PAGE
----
Williams — who got his start in politics in high school — believes it is so important for young people to be involved he established the Eliza Pickrell Routt Award, which the offices hands out to high schools where more than 85 percent of the senior class has registered to vote.

Roxane White, former chief of staff for Gov. John Hickenlooper, whose daughter Donalyn White organized the fundraiser for Inspire Colorado. (SOS photo)

“We would not be where we are today in the state of Colorado without the wonderful support of the Secretary of State’s office and Secretary Williams,” said Ryan Drysdale, regional manager for Inspire Colorado.

Drysdale, Williams and Roxane White, the former chief of staff for Gov. John Hickenlooper, were among the speakers at a fundraiser Monday night in Denver to benefit Inspire Colorado, a nonpartisan organization that works with students, teachers and school administrators to talk to classes about the importance of civic engagement.

“I have to say that Inspire Colorado has become my top charity,” White said. “I’m concerned about the growing inequality in America and the growing anger in America and the feeling that we can’t make a difference.”

Read moreInspire Colorado’s work with high school students inspires donors

Voting and vocation at Denver’s Arrupe Jesuit High School

“I think voting rights is about human rights.”

Colorado Secretary of State Wayne Williams sits with seniors at Arrupe Jesuit High School Monday morning before handing out an award to the school for its effort in registering eligible students to vote. (SOS photo)

In a ceremony filled with prayers and promise, Colorado Secretary of State Wayne Williams on Monday recognized Arrupe Jesuit High School for its efforts in getting students registered to vote.

The north Denver Catholic school serves the economically disadvantaged and one of its goals to empower graduates to continue their education and return to their communities as leaders. The 420-member student body is 93 percent Hispanic and 77 percent qualify for free and reduced lunches.

Ashley Simpson and Jesus Baez Tapia, students at Arrupe Jesuit High School who encouraged their classmates to register to vote. (SOS photo)

During a senior assembly, Williams singled out two students, Ashley Simpson and Jesus Baez Tapia, for their efforts in working with the group Inspire Colorado to get their classmates inspired to register to vote.

Simpson and Tapia’s efforts led to the school receiving the Secretary of State’s Eliza Pickrell Routt award, which is given to high schools where more than 85 percent of eligible seniors register to vote.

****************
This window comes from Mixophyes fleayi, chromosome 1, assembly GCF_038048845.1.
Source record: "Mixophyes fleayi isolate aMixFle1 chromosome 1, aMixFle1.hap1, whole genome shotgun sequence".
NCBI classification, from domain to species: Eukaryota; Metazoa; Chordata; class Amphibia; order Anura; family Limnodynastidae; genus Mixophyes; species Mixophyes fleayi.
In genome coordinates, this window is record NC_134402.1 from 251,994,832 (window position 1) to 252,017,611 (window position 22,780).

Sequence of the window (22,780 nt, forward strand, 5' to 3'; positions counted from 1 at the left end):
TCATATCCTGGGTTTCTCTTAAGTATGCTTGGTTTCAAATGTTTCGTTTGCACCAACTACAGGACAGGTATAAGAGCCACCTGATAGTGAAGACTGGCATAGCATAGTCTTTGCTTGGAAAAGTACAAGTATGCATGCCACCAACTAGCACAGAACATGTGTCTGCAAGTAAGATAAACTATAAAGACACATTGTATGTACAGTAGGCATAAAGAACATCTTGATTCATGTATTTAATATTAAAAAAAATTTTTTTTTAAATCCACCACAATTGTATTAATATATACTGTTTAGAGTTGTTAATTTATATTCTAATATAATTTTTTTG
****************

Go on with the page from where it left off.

“You’re going to graduate from high school soon. You’re going to be part of the community, and what happens in this community is up to you,” Williams said. “That’s the great thing about the democratic republic in which we live. There is no ‘the man” who makes the decisions for us. We get to make those decisions.”

Also addressing the seniors was state Rep. Dan Pabon, who represents the neighborhood, and Ryan Drysdale with Inspire Colorado.

“Our faith tells us we are working for the least amongst us,”  Pabon said. “I think voting rights is about human rights. ‘Democracy’ can be a controversial word in the world. There are some people who don’t want to have the people control their government because, God forbid, they might actually do something that helps the people.”

Read moreVoting and vocation at Denver’s Arrupe Jesuit High School

DSST Green Valley Ranch receives recognition for voter registration

The Denver School of Science and Technology Green Valley Ranch received an award today from Colorado Secretary of State Wayne Williams, back row, left, for its efforts to encourage voter registration.  (SOS photo)

The Denver School of Science and Technology Green Valley Ranch has registered 85 percent of the senior class to vote, making it the first public school in Denver to earn the Eliza Pickrell Routt award.

The award is named after Eliza Pickrell Routt, wife of Colorado’s first governor, John Long Routt, after whom Routt County is named. She was the first woman to register to vote in Colorado.

Secretary of State Wayne Williams told a story he often tells to groups of young people. His high school in Virginia didn’t have a graduating class in 1959 because the town leaders closed the school rather than follow orders to integrate it.

Secretary Williams with the Inspired high school leaders at DSST Green Valley Ranch, John Zeerak and Marjorie Tabora, who are  surrounded by their classmates. (SOS photo)

“I didn’t like that kind of leadership so I got involved and as a high school student,” Williams said.

“I organized about 70 kids to work the polls on election day and stand outside the limit and hand out literature to everyone that came and voted and we changed the leadership in that county for the first time in years.”

Marjorie Tabora, a senior at DSST Green Valley Ranch, who registered the 2017 class and much of the 2018 class, also spoke to her peers about the importance of making your voice heard.

“I know with the current events that happen a lot of you guys are concerned,” she said. “Something to always remember is that voting is the first step and your vote does count and it does matter.”

Secretary Williams reiterated the importance of her message, noting that when he was El Paso county clerk and recorder two school board races that were decided by one vote.

Last year, Yuma High School and Eaglecrest High School received the inaugural Routt awards. This year, Eads and Kit Carson high schools on the eastern plains, Peak to Peak charter school in Lafayette, and Ouray High School have received the awards.

(Main picture, back row, left to right, Secretary Williams, Bradley West, DSST internship coordinator, Ryan Drysdale, Inspire Colorado program coordinator, John Zeerak, senior at DSST Green Valley Ranch high school, and Alton Dillard, communications director for Denver Elections. Front row, left to right, Front left, Marjorie Tabora, senior at DSST Green Valley Ranch high school and Donalyn White, Inspire Colorado program. coordinator.)